Searching for video is a difficult task. YouTube search is quirky. For example, search for “hawaii volcano live shipley” and one does not get a link to the current live stream. YouTube provides links to old videos. To find the live stream, one has to click on the picture of Mr. Shipley and then select the live stream. Vimeo has its oddities as well. When I post a DarkCyber to Vimeo, I cannot search for it. The new video just sort of shows up on my Vimeo dashboard but I cannot locate the most recent video with a query. So much for real time.

Exalead tried its hand at video search, enlisting a partner for the effort. The test was interesting, but I heard chatter that the computational demand (think expense) made the project less than attractive.

My hunch is that video search is lousy because of the costs associated with processing video. Even basic rendering is a slog. Imagine the expense of grinding through a day’s worth of YouTube or Vimeo output?

To sum up, nifty video search ideas abound. Academics have a treasure trove of opportunity. But despite the talk about the cloud and the magic of modern technology. Video search remains difficult and mostly unsatisfying.

Maybe that’s why social media sites rely on those posting the video to tell friends where the content resides? Searching for a snippet of video is almost as difficult as wrestling with a Modern Talking Pictures catalog.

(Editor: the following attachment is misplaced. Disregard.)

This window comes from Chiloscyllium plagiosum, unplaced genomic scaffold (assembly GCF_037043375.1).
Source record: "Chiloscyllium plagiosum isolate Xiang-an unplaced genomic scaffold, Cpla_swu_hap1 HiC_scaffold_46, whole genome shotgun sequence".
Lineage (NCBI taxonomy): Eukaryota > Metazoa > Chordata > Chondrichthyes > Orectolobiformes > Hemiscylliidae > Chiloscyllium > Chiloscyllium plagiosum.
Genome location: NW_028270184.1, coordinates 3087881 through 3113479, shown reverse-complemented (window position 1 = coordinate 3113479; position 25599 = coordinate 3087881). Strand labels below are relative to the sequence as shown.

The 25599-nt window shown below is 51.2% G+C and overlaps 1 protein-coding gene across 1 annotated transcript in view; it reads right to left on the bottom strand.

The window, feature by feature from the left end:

Stephen E Arnold, September 2, 2018

 

Phi Beta Iota Interviews Stephen E Arnold about Shaped Web Search Results

August 29, 2018

Robert David Steele, publisher of the Phi Beta Iota blog, interviewed Stephen E Arnold about allegations related to Google search results. The interview reveals that some Web search systems make it possible to modify search results to return specific information. The example Stephen gives comes from the FirstGov.gov US government search system powered in the early 2000s by Fast Search & Transfer.

Steele highlighted this statement from the interview:

“There is not enough money available to start over at Google. After two decades of fixing, tweaking, and enhancing, Google search is sort of chugging along. I think it is complex and swathed like a digital mummy in layers of code.”

You can read the full text of the interview titled “Robert Steele: An Interview with Stephen E. Arnold on Google and Google Search — How the Digital Mummy Might Manipulate Search.”